Turkey’s relations with Israel have deteriorated since nine Turks and one Turkish-American were killed, and several other pro-Palestinian activists were wounded when Israeli commandos stormed the Mavi Marmara on May 31, 2010, which was trying to break the blockade on Gaza. The relationship between the two countries has worsened since then, with both sides withdrawing their ambassadors and reducing their diplomatic representation in each other’s capitals.

Numerous efforts to normalize ties between Turkey and Israel have failed, including one initiated by U.S. President Barack Obama in March 2013. At the time, Israel bowed to the longstanding demand by Ankara, once a close strategic partner, to apologize formally for the deaths aboard the Mavi Marmara. However, an agreement to normalize relations has not been achieved. In recent years, Turkish and Israeli officials have often engaged in wars of words, criticizing each other’s policies.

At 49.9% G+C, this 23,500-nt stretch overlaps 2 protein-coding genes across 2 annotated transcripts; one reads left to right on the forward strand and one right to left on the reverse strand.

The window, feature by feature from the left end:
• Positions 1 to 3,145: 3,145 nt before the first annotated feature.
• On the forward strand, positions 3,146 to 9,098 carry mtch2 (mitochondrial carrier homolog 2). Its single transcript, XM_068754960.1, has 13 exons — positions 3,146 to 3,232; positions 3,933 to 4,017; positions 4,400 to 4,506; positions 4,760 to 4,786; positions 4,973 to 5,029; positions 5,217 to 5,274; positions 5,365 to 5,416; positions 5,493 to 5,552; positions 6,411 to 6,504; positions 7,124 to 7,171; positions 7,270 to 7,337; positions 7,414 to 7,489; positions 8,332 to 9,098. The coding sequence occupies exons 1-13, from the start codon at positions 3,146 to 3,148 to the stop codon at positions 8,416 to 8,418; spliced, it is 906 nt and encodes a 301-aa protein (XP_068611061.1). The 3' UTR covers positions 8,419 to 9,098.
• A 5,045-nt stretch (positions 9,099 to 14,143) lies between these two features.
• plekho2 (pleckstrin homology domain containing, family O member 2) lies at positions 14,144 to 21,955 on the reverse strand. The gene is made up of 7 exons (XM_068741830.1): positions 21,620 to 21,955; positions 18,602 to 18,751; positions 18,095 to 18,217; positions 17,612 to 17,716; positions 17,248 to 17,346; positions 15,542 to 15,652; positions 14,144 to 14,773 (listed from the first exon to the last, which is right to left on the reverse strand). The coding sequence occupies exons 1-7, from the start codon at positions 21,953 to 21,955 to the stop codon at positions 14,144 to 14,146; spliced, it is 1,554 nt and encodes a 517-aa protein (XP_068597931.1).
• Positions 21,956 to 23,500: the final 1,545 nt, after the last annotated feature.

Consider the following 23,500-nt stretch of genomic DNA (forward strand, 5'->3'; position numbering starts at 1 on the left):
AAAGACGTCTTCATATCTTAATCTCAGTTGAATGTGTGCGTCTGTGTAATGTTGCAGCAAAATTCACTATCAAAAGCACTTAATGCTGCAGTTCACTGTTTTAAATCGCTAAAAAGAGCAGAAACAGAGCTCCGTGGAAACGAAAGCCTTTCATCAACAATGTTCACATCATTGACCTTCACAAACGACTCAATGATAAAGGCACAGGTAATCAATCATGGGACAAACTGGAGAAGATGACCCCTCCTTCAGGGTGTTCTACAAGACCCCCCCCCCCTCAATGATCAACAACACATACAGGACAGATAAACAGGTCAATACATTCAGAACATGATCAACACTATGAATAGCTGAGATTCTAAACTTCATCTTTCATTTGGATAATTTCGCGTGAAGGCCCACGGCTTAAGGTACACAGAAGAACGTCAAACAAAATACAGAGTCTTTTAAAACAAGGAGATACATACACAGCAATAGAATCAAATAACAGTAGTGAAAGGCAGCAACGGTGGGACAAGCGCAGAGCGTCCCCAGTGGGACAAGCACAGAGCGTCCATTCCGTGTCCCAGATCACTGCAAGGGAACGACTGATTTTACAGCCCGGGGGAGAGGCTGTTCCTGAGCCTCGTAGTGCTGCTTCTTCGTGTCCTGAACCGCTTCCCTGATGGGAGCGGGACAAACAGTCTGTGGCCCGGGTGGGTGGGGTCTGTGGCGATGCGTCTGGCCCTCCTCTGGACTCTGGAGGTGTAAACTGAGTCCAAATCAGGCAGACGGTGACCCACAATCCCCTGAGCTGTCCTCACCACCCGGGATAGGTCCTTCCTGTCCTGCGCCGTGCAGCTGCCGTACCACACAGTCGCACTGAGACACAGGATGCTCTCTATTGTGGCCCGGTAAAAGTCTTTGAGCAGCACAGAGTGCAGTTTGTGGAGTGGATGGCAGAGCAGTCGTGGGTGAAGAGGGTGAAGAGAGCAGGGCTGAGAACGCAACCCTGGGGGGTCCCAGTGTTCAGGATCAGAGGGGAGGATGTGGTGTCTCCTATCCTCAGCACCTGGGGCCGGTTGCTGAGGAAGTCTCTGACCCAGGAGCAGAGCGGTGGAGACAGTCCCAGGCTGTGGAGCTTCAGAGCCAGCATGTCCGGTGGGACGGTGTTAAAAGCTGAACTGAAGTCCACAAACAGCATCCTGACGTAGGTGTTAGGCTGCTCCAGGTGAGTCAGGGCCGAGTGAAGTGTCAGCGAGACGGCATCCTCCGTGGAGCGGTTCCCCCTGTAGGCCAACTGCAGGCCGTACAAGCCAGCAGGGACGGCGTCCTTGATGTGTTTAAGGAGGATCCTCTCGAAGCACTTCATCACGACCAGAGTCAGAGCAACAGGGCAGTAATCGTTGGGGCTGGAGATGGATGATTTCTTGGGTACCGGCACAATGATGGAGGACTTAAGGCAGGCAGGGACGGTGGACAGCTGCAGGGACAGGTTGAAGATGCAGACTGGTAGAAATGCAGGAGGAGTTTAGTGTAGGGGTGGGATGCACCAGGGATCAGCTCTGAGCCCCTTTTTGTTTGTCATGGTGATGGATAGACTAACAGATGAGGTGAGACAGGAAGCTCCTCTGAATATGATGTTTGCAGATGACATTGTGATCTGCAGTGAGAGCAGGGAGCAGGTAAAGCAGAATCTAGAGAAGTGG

“Both countries have interest in developing relations but diplomacy takes time. There is no instant breakthrough in this business and we will find a way, a path and a time but I think the general direction we are moving is positive,” Gold said.

Referring to one of Turkey’s preconditions for normalization of relations, which is lifting Gaza’s blockade, Gold said they wished Turkish authorities saw Israel’s efforts for the economic development of Gaza.

“Israel is supportive of Gaza. We have to find a way for growing improvement without putting Israelis into danger,” Gold said, repeatedly refuting claims that Israeli officials have been holding negotiations with Hamas.

“Hamas remains to be a part of the jihadist universe,” he said.